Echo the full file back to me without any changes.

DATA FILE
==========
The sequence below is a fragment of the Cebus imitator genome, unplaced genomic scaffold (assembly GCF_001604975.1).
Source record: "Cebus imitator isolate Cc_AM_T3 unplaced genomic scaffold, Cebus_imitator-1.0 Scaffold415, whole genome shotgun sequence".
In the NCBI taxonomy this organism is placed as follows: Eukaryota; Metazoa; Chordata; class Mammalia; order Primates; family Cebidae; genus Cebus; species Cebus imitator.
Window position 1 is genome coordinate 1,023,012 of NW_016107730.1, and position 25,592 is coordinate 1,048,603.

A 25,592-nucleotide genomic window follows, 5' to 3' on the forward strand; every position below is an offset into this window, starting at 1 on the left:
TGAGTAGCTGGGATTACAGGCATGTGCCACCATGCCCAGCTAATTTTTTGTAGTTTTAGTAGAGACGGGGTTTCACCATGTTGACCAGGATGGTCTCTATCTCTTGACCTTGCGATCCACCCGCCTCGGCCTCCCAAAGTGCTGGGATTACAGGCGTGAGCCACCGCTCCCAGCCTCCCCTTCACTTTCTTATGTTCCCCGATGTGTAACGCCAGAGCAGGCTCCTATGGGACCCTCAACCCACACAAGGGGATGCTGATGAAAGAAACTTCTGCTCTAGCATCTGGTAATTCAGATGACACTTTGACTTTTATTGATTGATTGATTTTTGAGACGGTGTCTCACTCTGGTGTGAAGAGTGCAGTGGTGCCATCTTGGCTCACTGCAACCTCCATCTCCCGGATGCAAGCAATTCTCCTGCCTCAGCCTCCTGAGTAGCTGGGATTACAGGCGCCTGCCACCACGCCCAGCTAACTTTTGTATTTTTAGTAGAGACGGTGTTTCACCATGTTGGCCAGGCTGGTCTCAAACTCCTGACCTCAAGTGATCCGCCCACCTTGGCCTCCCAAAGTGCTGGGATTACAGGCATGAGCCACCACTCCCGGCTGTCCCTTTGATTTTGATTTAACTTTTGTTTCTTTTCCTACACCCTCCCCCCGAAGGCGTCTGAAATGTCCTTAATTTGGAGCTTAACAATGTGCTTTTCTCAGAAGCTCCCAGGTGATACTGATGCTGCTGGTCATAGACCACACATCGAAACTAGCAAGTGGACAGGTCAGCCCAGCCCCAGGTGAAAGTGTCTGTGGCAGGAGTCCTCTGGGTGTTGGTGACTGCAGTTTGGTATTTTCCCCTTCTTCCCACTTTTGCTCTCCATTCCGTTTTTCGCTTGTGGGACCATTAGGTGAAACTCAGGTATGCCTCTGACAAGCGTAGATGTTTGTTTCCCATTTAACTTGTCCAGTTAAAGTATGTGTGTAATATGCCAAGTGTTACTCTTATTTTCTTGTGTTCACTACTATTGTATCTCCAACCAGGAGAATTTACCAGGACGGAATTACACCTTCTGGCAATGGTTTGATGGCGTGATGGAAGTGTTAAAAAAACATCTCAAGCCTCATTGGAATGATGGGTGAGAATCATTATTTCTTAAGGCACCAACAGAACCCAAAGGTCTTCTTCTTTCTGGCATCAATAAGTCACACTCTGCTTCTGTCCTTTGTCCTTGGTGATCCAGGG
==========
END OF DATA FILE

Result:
The sequence below is a fragment of the Cebus imitator genome, unplaced genomic scaffold (assembly GCF_001604975.1).
Source record: "Cebus imitator isolate Cc_AM_T3 unplaced genomic scaffold, Cebus_imitator-1.0 Scaffold415, whole genome shotgun sequence".
In the NCBI taxonomy this organism is placed as follows: Eukaryota; Metazoa; Chordata; class Mammalia; order Primates; family Cebidae; genus Cebus; species Cebus imitator.
Window position 1 is genome coordinate 1,023,012 of NW_016107730.1, and position 25,592 is coordinate 1,048,603.

A 25,592-nucleotide genomic window follows, 5' to 3' on the forward strand; every position below is an offset into this window, starting at 1 on the left:
TGAGTAGCTGGGATTACAGGCATGTGCCACCATGCCCAGCTAATTTTTTGTAGTTTTAGTAGAGACGGGGTTTCACCATGTTGACCAGGATGGTCTCTATCTCTTGACCTTGCGATCCACCCGCCTCGGCCTCCCAAAGTGCTGGGATTACAGGCGTGAGCCACCGCTCCCAGCCTCCCCTTCACTTTCTTATGTTCCCCGATGTGTAACGCCAGAGCAGGCTCCTATGGGACCCTCAACCCACACAAGGGGATGCTGATGAAAGAAACTTCTGCTCTAGCATCTGGTAATTCAGATGACACTTTGACTTTTATTGATTGATTGATTTTTGAGACGGTGTCTCACTCTGGTGTGAAGAGTGCAGTGGTGCCATCTTGGCTCACTGCAACCTCCATCTCCCGGATGCAAGCAATTCTCCTGCCTCAGCCTCCTGAGTAGCTGGGATTACAGGCGCCTGCCACCACGCCCAGCTAACTTTTGTATTTTTAGTAGAGACGGTGTTTCACCATGTTGGCCAGGCTGGTCTCAAACTCCTGACCTCAAGTGATCCGCCCACCTTGGCCTCCCAAAGTGCTGGGATTACAGGCATGAGCCACCACTCCCGGCTGTCCCTTTGATTTTGATTTAACTTTTGTTTCTTTTCCTACACCCTCCCCCCGAAGGCGTCTGAAATGTCCTTAATTTGGAGCTTAACAATGTGCTTTTCTCAGAAGCTCCCAGGTGATACTGATGCTGCTGGTCATAGACCACACATCGAAACTAGCAAGTGGACAGGTCAGCCCAGCCCCAGGTGAAAGTGTCTGTGGCAGGAGTCCTCTGGGTGTTGGTGACTGCAGTTTGGTATTTTCCCCTTCTTCCCACTTTTGCTCTCCATTCCGTTTTTCGCTTGTGGGACCATTAGGTGAAACTCAGGTATGCCTCTGACAAGCGTAGATGTTTGTTTCCCATTTAACTTGTCCAGTTAAAGTATGTGTGTAATATGCCAAGTGTTACTCTTATTTTCTTGTGTTCACTACTATTGTATCTCCAACCAGGAGAATTTACCAGGACGGAATTACACCTTCTGGCAATGGTTTGATGGCGTGATGGAAGTGTTAAAAAAACATCTCAAGCCTCATTGGAATGATGGGTGAGAATCATTATTTCTTAAGGCACCAACAGAACCCAAAGGTCTTCTTCTTTCTGGCATCAATAAGTCACACTCTGCTTCTGTCCTTTGTCCTTGGTGATCCAGGG